April 13, 2013
1 - Solarization can be used to pasteurize compost before use in the garden if you have insects or concerns about diseases in the compost.
Yard and Garden April 13, 2013
My compost is loaded with huge fat white grubs. This is the first year this has happened. What went wrong and what should I do to get rid of them?
Thanks, Sylvia O.
I cannot be certain, but these are probably the larvae of the ten-lined June beetle or the large, metallic green beetles that we often see flying around in the summer. They are usually not as much problem as the lawn grubs (regular June beetles), but can cause some problems. They will soon turn into pupae as they become the adult beetles. These pupae are segmented and I think they look like little armadillos. To get a better identification and determination of whether or not they can be a pest in the garden, you can take some of the larvae (alive) to your local NMSU County Extension Service office. The agent may be able to identify them, or can send them to NMSU to have an entomologist identify them and make recommendations.
Until then, there are several things you can do: As you harvest the compost to use in the garden, put it in a fairly thin layer (6 inches) and cover with a sheet of clear plastic in a sunny location. Let the sun shine through and heat up the compost for a few days. This is called solarization. If the temperature reaches 160 degrees in the compost, the larvae and most plant diseases and weed seeds will be killed. The compost can be safely used in the garden. This may not be necessary, but until you know for sure, it may be the safest thing to do.
You can try to heat the compost naturally by adding a source of nitrogen (manure, green grass clippings, kitchen wastes, etc.) to the compost pile. This should activate the composting organisms and generate heat. You will need to turn the compost so that all the grubs spend time in the hot center of the compost. This will not be as effective as solarizing, but it may help. The fact that the grubs are there indicates that the compost was not hot enough to kill them – it is never hot enough through the entire mass of the compost and the insects (not the pupae, however) can migrate away from the hottest regions.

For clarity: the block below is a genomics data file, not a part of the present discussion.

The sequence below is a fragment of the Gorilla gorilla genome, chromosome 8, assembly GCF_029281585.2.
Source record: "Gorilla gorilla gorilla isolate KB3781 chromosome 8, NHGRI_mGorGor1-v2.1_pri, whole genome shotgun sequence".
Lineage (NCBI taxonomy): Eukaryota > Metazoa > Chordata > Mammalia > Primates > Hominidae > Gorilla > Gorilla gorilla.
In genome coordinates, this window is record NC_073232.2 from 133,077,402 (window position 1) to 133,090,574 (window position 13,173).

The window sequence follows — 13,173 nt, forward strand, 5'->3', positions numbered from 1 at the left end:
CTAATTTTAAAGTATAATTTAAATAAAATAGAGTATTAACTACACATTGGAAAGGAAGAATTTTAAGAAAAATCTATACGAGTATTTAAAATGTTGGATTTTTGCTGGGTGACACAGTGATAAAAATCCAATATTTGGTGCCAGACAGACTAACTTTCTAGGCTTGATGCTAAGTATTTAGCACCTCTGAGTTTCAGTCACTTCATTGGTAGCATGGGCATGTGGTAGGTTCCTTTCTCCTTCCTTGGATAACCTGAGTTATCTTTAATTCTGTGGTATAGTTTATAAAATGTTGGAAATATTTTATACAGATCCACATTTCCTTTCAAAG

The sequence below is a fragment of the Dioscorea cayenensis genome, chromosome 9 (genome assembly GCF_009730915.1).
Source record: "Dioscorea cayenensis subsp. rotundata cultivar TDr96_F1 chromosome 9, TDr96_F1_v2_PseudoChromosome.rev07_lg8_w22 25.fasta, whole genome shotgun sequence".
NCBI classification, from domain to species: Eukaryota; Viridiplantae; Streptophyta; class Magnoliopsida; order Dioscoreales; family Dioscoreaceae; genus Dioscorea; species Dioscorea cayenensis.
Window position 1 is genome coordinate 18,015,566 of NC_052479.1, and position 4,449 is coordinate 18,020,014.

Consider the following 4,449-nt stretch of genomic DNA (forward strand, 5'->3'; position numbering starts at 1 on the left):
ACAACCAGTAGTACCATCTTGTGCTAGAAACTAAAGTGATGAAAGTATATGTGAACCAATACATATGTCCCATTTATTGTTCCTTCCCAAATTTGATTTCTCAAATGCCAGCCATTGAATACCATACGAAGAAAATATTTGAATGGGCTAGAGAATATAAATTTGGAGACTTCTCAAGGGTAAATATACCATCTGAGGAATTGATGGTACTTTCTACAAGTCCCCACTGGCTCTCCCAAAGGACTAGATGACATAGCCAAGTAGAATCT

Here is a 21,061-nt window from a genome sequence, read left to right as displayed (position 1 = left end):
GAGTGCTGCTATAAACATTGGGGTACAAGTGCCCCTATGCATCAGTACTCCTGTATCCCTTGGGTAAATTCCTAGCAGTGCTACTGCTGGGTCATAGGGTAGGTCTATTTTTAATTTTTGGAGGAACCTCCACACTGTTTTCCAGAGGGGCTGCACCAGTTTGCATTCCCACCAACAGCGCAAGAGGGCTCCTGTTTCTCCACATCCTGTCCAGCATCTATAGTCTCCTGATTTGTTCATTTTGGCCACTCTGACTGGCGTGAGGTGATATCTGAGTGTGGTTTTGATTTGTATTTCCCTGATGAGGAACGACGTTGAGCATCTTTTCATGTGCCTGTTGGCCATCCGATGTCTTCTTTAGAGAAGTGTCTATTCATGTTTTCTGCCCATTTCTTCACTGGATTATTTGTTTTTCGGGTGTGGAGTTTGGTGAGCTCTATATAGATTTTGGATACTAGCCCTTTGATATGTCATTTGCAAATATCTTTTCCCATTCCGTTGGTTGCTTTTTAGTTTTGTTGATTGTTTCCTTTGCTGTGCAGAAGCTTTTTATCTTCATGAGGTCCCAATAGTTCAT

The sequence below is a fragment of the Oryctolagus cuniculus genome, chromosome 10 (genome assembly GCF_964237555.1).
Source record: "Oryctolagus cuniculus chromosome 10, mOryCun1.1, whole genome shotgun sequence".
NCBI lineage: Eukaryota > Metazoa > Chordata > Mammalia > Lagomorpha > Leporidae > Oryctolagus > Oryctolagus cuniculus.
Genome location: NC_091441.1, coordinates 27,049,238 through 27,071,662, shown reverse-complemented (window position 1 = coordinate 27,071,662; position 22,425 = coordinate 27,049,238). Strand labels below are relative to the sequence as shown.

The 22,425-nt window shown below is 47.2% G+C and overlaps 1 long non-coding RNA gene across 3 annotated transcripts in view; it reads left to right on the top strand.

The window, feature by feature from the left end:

Finally, there are some insecticides that may be useful. If the insecticide is labeled for safe use in the vegetable garden or flower garden (depending on where you will use the compost), it can be used in the compost as well. Results from your County Extension Service office will help determine which insecticide to use, if you want to use an insecticide.
Follow-up comments from the gardener: Your information is extremely helpful. We do have a lot of those fluorescent green beetles during the peach season but since we are organic farmers we hesitate to use any pesticides. Your suggestion of solarization is doing the trick! I have a wheel barrow load and I have solarized it for 2 days. The grubs are dead when I turn it. I still remove them and smash them, just to be sure.
For more gardening information, visit the NMSU Extension publications Web site at http://aces.nmsu.edu/pubs/_h, or to read past articles of Yard and Garden go to http://aces.nmsu.edu/pubs/periodicals.html
Send your gardening questions to:
Yard and Garden, Attn: Dr. Curtis Smith
NMSU Agricultural Science Center
1036 Miller Rd.
SW, Los Lunas, NM 87031.
Curtis W. Smith, Ph.D., is an Extension Horticulture Specialist emeritus with New Mexico State University's Cooperative Extension Service. NMSU and the U.S. Department of Agriculture cooperating